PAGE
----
Forest fire hits ‘sacred’ Mount Banahaw

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A FOREST fire that started on Wednesday atop a Philippine mountain has threatened endangered species plants and animals in an area also considered by some local sects as a holy place, officials said.

The government’s National Disaster Risk Reduction and Management
Council said about a 10-hectare (24.7-acre) patch of forest near the summit had been destroyed as of early Thursday.

In an advisory it also warned the fire near the summit of Mount Banahaw was still spreading.

Firefighters have still not reached the blaze some 18 hours after it was first observed, said municipal disaster official Elmer Bustamante.


“The area is too steep,” he said by telephone from the town of Sariaya at the base of the mountain, about 95 kilometers (59 miles) south of Manila.

Department of Environment and Natural Resources (DENR) officials in the region are surveying the fire aboard military aircraft to check the extent of the damage and see how best to put it under control, Bustamante added.

The cause of the fire is unknown, he said.

Backpackers have been banned from the 2,158-meter (-foot) peak since 2004 to protect its biodiversity.

Several small sects that worship at caves and springs on its lower slopes continue to have access there, though officials said there have been no reports of anyone being trapped in the fire.

Wildlife officials of the environment department said Banahaw’s forests, including a 10,900-hectare protected zone, are home to scores of animal species found only in the Philippines, including a species of cloud rat discovered only in 2004.

However, they said they have yet to receive a report of the extent of the damage.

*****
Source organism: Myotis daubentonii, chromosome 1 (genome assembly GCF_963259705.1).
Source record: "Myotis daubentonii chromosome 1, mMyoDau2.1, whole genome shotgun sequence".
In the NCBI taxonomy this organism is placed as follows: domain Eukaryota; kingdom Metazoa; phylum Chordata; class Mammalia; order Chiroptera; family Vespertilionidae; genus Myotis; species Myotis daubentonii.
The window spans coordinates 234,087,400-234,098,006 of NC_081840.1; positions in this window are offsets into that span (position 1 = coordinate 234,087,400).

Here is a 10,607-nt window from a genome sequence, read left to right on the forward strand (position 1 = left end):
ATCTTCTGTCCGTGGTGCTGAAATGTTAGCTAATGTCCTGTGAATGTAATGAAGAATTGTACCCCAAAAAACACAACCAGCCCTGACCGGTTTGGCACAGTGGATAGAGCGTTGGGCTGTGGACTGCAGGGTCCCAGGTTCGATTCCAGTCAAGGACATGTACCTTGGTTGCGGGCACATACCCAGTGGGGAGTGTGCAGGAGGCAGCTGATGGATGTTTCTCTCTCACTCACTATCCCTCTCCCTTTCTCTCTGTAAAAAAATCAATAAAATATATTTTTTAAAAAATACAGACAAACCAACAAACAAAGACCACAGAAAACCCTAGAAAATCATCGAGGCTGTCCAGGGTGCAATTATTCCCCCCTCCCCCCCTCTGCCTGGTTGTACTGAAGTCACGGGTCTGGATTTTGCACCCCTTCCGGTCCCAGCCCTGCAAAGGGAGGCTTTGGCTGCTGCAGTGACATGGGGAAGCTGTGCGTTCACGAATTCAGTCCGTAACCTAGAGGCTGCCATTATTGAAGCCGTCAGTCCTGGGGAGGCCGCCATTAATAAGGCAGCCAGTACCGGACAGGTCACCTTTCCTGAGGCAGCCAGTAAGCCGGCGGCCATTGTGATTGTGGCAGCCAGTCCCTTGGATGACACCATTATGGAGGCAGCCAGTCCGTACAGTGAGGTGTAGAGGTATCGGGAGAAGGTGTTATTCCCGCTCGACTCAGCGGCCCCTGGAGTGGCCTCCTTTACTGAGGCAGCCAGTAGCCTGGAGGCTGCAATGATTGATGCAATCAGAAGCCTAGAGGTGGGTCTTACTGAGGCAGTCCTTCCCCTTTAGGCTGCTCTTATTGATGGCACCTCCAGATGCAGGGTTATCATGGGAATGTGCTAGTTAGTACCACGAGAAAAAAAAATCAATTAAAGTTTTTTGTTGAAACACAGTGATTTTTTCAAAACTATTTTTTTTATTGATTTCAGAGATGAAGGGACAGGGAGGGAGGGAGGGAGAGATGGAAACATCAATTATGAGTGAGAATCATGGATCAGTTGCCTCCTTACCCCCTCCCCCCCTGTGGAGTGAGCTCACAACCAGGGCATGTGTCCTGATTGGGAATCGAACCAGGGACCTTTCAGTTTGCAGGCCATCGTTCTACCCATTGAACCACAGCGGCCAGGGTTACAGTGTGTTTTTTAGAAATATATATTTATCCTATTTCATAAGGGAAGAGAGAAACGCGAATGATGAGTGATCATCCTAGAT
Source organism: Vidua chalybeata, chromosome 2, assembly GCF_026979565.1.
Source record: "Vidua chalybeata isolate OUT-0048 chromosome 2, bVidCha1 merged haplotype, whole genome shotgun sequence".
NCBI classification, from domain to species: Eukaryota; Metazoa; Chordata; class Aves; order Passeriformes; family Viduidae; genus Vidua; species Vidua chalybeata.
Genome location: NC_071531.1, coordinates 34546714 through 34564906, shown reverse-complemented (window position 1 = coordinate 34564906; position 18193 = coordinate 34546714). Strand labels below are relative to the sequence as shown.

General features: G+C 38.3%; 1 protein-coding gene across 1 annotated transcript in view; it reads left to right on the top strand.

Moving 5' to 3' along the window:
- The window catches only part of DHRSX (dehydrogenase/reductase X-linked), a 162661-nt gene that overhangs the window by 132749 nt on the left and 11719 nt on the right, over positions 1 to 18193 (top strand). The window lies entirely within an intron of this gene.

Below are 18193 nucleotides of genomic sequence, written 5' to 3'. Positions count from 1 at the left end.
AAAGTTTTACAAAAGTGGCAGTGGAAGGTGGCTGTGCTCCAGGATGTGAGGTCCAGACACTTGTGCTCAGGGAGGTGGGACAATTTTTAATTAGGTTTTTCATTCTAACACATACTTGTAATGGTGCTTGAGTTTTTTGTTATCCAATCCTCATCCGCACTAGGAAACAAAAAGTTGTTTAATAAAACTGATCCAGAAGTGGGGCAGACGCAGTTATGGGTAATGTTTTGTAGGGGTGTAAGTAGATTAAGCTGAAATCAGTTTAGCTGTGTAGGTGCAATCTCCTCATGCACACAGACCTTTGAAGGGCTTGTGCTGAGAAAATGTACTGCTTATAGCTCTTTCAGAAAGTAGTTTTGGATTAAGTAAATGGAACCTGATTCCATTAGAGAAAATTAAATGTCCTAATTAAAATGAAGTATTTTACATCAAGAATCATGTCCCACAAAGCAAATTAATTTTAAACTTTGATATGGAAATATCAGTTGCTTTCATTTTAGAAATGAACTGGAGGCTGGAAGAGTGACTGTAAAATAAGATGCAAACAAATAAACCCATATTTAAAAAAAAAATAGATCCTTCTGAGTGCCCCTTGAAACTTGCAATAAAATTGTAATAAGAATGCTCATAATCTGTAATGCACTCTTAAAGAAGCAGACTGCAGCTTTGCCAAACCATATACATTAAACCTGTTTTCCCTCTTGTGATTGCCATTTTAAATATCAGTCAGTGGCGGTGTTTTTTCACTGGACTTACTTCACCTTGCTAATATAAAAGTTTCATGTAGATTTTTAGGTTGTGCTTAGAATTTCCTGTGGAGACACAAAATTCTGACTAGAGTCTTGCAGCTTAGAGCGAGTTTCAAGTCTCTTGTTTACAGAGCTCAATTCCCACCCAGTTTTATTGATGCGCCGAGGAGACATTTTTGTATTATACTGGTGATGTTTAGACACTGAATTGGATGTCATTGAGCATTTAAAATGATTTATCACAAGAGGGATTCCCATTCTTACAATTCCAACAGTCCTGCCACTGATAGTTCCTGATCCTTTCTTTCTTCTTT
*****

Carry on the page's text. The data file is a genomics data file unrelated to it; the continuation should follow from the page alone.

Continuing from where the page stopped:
Ivan Herzano, project officer of the non-government group Foundation for the Philippine Environment, said that despite access restrictions, forest rangers lacked the capability to track all persons who may be illegally entering the protected area.

“Most likely it was a man-made fire,” Herzano said.

He added that hunters illegally looking for game could have lit dry litter on the forest floor by carelessly discarding cigarette butts.

The foundation has recently completed a 60-hectare reforestation project on the mountain, which has protected zones that are off limits to human habitation as well as “multiple-use zones” on its lower slopes reserved for locals, Herzano added.

In a press briefing at the Audio Visual Room of the Quezon Convention Center, DENR Region 4 Director Reynulfo Juan said the fire is most likely caused by man although they are now investigating all possibilities of the incident.

Protected Area Superintendent Sally Pangan said they are narrowing the inquiry to the three groups whose application to climb the mountain was rejected due to the closure moratorium implemented for the mountain.

Members of the 740 Combat Group of the Philippine Air Force initially reported to the Southern Luzon Command that a “forest fire occurred at around 7 p.m. at the vicinity of Durungawan tri-boundaries of Lucban, Tayabas and Candelaria, Quezon. Said fires allegedly stemmed from candles of religious persons having their worship ceremony.”

Pangan and Juan said everyone going down from all entry and exit points will be questioned to pinpoint exactly the cause of the fire. They said application for permit to climb is now suspended while the investigation in ongoing.

Juan said that they have yet to determine if the burned area would cause landslide because it has not recorded any soil erosion in the past.

AFP With reports from Belly M. Ortodoz

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